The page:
Bowers "Smaller, Cheaper Integrated Photonics"
Prof. John Bowers and researchers from UCSB, Caltech, and EPFL developed a way to integrate an optical frequency comb on a silicon photonic chip
Researchers from the University of California Santa Barbara, California Institute of Technology (Caltech), and Ecole Polytechnique Fédérale de Lausanne (EPFL) developed a way to integrate an optical frequency comb on a silicon photonic chip.
Optical frequency combs are collections of equally spaced frequencies of laser light (so called because when plotted, the frequencies resemble a hair comb). They are used with integrated lasers, which can only produce one frequency at a time.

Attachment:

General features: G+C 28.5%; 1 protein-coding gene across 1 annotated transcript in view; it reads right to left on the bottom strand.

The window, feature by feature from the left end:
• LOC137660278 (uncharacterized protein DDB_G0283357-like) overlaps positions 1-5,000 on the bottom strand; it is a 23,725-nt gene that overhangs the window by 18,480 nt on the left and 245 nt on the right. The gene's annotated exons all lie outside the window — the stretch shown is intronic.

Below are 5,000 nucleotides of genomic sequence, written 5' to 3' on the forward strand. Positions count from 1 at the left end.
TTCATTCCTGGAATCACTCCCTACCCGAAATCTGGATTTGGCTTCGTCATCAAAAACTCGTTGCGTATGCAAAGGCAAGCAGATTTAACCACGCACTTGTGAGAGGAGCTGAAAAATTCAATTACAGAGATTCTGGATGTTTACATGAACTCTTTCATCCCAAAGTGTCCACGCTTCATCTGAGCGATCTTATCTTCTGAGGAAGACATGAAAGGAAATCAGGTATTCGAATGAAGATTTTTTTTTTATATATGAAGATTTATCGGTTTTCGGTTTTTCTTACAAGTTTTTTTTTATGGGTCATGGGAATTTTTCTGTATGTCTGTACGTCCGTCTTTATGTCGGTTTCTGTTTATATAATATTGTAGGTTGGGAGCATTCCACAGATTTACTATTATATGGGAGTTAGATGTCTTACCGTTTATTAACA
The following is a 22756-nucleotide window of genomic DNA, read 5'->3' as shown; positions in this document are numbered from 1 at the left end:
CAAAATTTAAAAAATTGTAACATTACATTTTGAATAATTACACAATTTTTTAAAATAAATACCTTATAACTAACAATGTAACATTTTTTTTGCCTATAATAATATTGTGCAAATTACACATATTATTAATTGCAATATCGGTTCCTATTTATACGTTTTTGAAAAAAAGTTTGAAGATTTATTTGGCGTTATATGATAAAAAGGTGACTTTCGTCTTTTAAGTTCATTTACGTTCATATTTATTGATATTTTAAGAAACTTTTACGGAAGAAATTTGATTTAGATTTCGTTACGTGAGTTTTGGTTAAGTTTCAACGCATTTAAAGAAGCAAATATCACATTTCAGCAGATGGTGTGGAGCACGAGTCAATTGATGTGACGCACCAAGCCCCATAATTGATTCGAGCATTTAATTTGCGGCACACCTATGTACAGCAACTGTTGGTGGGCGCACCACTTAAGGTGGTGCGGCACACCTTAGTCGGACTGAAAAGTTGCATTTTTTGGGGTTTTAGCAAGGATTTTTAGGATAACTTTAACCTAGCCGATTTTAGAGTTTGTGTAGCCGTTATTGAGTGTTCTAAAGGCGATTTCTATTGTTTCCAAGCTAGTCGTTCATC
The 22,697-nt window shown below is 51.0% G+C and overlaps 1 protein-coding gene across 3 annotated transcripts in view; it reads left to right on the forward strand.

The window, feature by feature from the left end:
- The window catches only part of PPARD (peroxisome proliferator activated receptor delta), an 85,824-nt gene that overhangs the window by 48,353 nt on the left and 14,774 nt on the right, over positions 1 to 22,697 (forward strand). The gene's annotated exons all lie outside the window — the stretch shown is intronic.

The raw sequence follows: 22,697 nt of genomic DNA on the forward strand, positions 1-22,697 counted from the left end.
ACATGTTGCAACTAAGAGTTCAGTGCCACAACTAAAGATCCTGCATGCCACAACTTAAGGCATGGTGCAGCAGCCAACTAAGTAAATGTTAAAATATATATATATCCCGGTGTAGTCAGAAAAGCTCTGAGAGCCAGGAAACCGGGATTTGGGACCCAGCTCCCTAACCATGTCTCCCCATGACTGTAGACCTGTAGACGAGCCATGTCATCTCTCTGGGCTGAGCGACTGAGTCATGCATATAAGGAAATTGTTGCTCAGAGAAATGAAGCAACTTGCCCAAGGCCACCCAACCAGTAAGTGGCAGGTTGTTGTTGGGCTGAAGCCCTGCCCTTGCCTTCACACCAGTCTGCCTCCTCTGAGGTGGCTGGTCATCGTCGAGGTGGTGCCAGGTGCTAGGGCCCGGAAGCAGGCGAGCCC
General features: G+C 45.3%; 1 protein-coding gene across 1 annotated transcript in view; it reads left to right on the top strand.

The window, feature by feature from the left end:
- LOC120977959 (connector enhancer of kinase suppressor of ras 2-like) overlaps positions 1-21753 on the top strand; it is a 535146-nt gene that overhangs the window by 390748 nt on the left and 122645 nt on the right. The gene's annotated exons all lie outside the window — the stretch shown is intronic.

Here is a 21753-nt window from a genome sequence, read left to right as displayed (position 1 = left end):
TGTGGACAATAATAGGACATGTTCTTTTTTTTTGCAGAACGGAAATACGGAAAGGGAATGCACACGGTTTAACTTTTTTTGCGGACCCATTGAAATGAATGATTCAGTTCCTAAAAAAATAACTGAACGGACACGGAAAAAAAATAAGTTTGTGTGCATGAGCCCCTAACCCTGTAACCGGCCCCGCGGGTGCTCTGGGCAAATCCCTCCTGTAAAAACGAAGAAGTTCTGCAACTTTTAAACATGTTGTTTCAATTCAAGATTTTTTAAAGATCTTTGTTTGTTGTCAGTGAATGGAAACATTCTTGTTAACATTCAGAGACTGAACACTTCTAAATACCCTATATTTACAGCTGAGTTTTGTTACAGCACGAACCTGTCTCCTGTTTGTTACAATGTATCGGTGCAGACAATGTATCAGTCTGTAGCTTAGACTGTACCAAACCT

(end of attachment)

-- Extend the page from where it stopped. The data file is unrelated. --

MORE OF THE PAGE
Generating combs used to require bulky and expensive equipment, but this can be now managed using the recently emerged microresonator-based soliton frequency combs, which are miniaturized frequency comb sources built on CMOS photonic chips. Using this “integrated photonics” approach, the team has developed the smallest comb generator in the world.
The system consists of a commercially available feedback laser and a silicon nitride photonic chip. “What we have is a source that generates all these colors out of one laser and one chip,” said John Bowers, Chair in Nanotechnology at UC Santa Barbara and director of the Institute for Energy Efficiency. “That’s what’s significant about this.”